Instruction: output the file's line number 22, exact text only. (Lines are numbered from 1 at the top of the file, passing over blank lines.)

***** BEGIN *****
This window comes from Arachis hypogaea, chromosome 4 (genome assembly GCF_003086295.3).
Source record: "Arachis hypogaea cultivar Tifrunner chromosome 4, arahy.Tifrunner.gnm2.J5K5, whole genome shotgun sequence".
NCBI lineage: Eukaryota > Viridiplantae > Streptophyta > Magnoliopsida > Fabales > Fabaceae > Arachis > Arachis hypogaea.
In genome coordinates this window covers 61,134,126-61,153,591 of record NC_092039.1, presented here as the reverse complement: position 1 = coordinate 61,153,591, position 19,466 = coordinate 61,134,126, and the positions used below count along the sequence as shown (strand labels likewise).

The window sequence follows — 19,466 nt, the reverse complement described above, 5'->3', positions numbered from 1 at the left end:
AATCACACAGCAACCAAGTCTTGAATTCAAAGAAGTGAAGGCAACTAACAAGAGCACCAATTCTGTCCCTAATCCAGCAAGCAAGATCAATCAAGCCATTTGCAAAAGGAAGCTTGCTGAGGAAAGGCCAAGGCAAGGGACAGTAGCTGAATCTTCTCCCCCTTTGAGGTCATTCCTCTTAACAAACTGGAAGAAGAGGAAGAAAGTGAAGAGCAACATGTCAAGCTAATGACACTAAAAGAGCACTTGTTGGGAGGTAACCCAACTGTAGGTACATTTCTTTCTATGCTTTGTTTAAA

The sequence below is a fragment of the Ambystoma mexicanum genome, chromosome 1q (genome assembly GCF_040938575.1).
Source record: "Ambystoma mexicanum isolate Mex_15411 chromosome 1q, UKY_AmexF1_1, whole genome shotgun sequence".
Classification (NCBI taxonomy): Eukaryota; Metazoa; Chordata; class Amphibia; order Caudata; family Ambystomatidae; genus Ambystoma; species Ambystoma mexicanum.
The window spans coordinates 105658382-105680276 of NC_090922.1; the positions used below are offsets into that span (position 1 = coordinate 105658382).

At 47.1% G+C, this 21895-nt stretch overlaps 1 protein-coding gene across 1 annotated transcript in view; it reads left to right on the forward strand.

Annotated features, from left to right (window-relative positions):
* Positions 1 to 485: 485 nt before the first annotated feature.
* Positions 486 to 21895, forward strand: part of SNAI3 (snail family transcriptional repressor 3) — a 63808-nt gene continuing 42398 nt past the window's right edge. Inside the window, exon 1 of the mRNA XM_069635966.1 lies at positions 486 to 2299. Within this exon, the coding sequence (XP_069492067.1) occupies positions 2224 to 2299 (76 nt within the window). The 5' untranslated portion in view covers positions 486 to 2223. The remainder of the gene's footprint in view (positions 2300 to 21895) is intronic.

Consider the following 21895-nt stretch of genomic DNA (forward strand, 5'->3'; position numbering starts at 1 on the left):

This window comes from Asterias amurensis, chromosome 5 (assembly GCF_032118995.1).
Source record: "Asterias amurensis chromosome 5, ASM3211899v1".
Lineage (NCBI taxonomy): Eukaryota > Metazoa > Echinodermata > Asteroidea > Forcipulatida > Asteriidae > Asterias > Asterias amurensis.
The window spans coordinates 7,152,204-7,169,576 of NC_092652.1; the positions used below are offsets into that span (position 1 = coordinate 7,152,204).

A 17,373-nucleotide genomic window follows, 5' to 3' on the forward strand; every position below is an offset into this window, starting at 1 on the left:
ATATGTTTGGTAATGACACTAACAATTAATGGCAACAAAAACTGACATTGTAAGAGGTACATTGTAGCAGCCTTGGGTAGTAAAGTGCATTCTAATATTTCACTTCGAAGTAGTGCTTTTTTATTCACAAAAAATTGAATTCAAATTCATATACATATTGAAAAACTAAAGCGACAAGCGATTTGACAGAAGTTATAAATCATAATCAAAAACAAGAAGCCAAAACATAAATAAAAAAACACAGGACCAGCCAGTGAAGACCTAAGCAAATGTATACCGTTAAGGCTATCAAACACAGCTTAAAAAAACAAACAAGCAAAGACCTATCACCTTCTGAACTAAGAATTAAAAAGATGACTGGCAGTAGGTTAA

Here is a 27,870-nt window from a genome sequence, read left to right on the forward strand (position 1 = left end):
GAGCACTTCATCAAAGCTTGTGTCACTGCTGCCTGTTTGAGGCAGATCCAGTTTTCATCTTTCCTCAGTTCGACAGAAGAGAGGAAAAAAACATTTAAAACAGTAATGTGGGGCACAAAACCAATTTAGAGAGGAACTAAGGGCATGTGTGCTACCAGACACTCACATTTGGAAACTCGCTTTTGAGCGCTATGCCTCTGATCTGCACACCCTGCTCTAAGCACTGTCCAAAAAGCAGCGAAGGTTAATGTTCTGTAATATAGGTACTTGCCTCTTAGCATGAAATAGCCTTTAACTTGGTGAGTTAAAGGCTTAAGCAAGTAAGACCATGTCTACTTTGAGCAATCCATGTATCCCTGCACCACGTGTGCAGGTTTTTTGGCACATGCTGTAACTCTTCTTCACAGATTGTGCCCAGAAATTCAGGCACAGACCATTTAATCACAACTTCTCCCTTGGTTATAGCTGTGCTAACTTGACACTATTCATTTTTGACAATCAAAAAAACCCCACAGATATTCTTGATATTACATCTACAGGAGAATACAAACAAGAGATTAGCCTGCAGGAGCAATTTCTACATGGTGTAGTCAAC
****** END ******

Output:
Here is a 27,870-nt window from a genome sequence, read left to right on the forward strand (position 1 = left end):